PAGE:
Here I am, trying to wrap my head all the time around the intricate interconnections of the natural world, and I hadn’t even thought about the bees!  I saw bees around our place a while back, probably the last time we had a warm day.  According to the farmer on the radio, bees start flying around at about 15 degrees (C).  Just yesterday, the Skipper and I were exclaiming over the beautiful showing of apple blossoms erupting on our many trees.  Last year, crazy weather meant that we were hit hard by powdery mildew and most of the blossoms didn’t open at all–they were stunted and rusty and we got about 5 apples total from several trees.

This year, my theory has been that even though it’s been cold, it’s been consistently so.  No wild temperature swings between February and May to fool plants into thinking it’s safe to come out and then getting blasted by winter once more.  So I was hoping that we might get lucky with the slow creep toward warmer temperatures that might be more normal from a plant’s perspective.  And so far so good–the trees are covered in perfect pink blossoms, and the blueberries, strawberries and cherries are all starting to flower up nicely.

But now that I think about it, I haven’t seen a single bee in those beautiful flowers in days!  And when I have noticed one, it’s been remarkable, which means that there aren’t many around.  Usually I’m not noticing bees one at a time, I’m remarking at the sight and sound of swarms over the available blooms.  And as I’ve been getting ready to plant all of the summer “beneficial insect attractors” from seed in the newly cleared beds, I hadn’t even thought about these early plants that will be long past flowering by the time those new annuals come up…

So there’s another reason to keep our fingers crossed for warmer weather.  Come on out bees!

Gardening in an Uncertain Climate: Technology and Scale

The latest long-term weather prediction that I heard yesterday was for a warmer than usual summer everywhere in the country except perhaps Vancouver.  Here’s hoping we’re included in the heat!  Come ooonnnnn Tomatoes!!

On the other hand, this has been a much colder than normal spring.  Farms around here are announcing that they are 3 weeks behind schedule, and that veggie sales won’t start in earnest until June.

Bottom line: in food production, weather trumps everything, and our weather is more unpredictable than it used to be.  (I read a great British garden book last year where the gardener told newbies not to be afraid, because in a good weather year, even the worst gardeners can’t go wrong, and in a bad weather year, even the master gardeners can’t do well!)  So what to do?  We are prioritizing more and more our food security, and the weather isn’t making those steps easy.

I’ve noticed, though, that those best equipped to deal with unpredictable weather are home gardeners.  By virtue of being smaller and therefore more carefully tended, the home gardener has all kinds of options for mitigating weather issues that the farmer simply doesn’t have the time or money to put into place.

I shared the story a couple of months back about talking to the farmer as I was ordering my seed potatoes.  She solemnly told me that they had lost a huge percentage of their potatoes last year because of the August and September rains.  For a moment, I didn’t know what she was talking about.  Then I remembered that we had grabbed a tarp and covered our potato patch, saving our harvest with little effort.  I mentioned this to the farmer; her response was, “we have 200 acres!”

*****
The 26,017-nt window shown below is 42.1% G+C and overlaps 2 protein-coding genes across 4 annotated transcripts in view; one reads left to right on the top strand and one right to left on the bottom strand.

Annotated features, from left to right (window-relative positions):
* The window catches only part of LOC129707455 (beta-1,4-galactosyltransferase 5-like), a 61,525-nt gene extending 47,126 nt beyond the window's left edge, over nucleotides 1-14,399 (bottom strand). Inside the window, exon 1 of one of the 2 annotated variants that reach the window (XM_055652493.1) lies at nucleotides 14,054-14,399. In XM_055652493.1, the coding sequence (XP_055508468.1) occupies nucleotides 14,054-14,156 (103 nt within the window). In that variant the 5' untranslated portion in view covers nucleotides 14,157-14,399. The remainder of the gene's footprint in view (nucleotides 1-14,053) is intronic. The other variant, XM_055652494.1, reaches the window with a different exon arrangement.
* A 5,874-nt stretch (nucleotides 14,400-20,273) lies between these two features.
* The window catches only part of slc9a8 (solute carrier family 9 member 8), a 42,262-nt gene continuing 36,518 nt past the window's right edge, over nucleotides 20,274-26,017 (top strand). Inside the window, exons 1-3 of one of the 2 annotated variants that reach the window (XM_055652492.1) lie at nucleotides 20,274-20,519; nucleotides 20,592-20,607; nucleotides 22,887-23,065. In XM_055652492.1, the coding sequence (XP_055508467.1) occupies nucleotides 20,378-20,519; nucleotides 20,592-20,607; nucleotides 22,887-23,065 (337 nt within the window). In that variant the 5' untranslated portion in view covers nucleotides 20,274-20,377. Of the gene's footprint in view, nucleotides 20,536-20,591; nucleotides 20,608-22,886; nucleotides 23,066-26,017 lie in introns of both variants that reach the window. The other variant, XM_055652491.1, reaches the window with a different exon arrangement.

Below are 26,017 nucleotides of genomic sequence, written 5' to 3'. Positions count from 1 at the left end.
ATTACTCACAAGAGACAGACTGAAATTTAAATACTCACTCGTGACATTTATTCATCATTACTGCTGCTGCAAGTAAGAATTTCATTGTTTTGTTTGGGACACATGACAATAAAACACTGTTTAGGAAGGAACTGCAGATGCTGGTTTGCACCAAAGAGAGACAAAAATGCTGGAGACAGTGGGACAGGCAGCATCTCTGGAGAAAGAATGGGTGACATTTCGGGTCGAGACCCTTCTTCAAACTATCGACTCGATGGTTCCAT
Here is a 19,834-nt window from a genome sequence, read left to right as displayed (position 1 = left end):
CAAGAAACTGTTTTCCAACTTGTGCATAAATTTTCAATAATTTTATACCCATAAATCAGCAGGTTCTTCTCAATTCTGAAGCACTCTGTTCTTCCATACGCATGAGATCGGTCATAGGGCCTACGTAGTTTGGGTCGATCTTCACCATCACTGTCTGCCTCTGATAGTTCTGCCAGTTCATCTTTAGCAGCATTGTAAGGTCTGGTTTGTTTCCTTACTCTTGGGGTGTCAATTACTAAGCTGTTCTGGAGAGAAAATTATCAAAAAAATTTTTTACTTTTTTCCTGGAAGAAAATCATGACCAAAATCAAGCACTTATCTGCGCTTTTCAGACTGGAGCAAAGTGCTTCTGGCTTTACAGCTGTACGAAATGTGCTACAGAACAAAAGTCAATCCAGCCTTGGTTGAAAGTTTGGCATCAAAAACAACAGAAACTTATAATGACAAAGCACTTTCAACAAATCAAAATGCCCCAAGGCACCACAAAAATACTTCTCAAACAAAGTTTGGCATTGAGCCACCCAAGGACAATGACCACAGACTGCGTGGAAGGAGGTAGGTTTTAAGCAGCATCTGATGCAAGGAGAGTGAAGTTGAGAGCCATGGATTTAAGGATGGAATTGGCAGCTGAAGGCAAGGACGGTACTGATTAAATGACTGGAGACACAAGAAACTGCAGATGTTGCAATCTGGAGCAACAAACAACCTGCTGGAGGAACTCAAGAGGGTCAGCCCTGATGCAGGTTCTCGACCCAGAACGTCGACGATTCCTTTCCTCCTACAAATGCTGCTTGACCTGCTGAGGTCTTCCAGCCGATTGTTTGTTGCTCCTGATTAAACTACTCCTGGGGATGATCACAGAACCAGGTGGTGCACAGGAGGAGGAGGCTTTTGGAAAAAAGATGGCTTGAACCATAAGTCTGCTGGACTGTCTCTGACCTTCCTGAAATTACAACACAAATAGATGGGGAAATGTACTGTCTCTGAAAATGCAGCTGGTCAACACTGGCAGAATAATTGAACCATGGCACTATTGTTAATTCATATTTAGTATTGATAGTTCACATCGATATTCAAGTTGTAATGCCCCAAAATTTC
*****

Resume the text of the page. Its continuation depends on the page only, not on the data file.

This week, a local farmer was writing about last year’s tomato harvest–they had lost hundreds of pounds of tomatoes (and consequent income) in those same late summer rains last year.  I can’t imagine what it must have felt like to watch those plants nurtured from seed rotting in the fields.  When the rains started threatening here, I panicked about blight and ripening, and the Skipper promptly rigged up poly covers for all the tomato beds.  Despite a lousy tomato year, we still had lots to eat through November, and we’re still eating our way through our home-canned jars.

On the other hand, I wonder sometimes about how we home gardeners are really adapting to this uncertain weather.  Laura, over at the Modern Victory Garden, has pacific northwest vegetable production down to a science.  She recently blogged about her tomato process, influenced by her very short growing season.  She starts pretty much everything “ultra early” under grow lights inside–tomatoes in January!–and then plants out as the weather allows.  As a result, she gets unbelievable production out of a modestly-sized and modestly sunny space.

I’m learning from her experience–and those of many others–but I have this niggling worry about whether this kind of self-sufficiency really equals resiliency.  There seems to be a paradox for me that in order to produce the foods we want to eat in the climate we’re living in, we need to use high levels of technology and a lot of plastic: row covers, greenhouse film (plastic hoophouse covers), plastic heat-reflecting “mulch”,  heat cables and mats, grow lights, pvc pipe or metal conduit, plastic irrigation tubing, drip tape, timers… Clearly few of these technological advantages will be ours in a low-carbon future.

Now, just because we won’t have these things down the road, does that mean we shouldn’t use them now? I’m not sure.  I’ve tried to stay fairly low tech.  I don’t use grow lights, and I’m learning to use the unheated glass greenhouse that I inherited on the property.  I’ve switched to soil blockers from plastic cell packs, which is wonderful, but, in fact the cell packs were all recycled anyway.  But I did use a heat cable in a sand-covered tray this year, rather than starting all my seeds in the house (we don’t have a great south-facing window space for setting up everything I’m starting) that’s already being kept warm.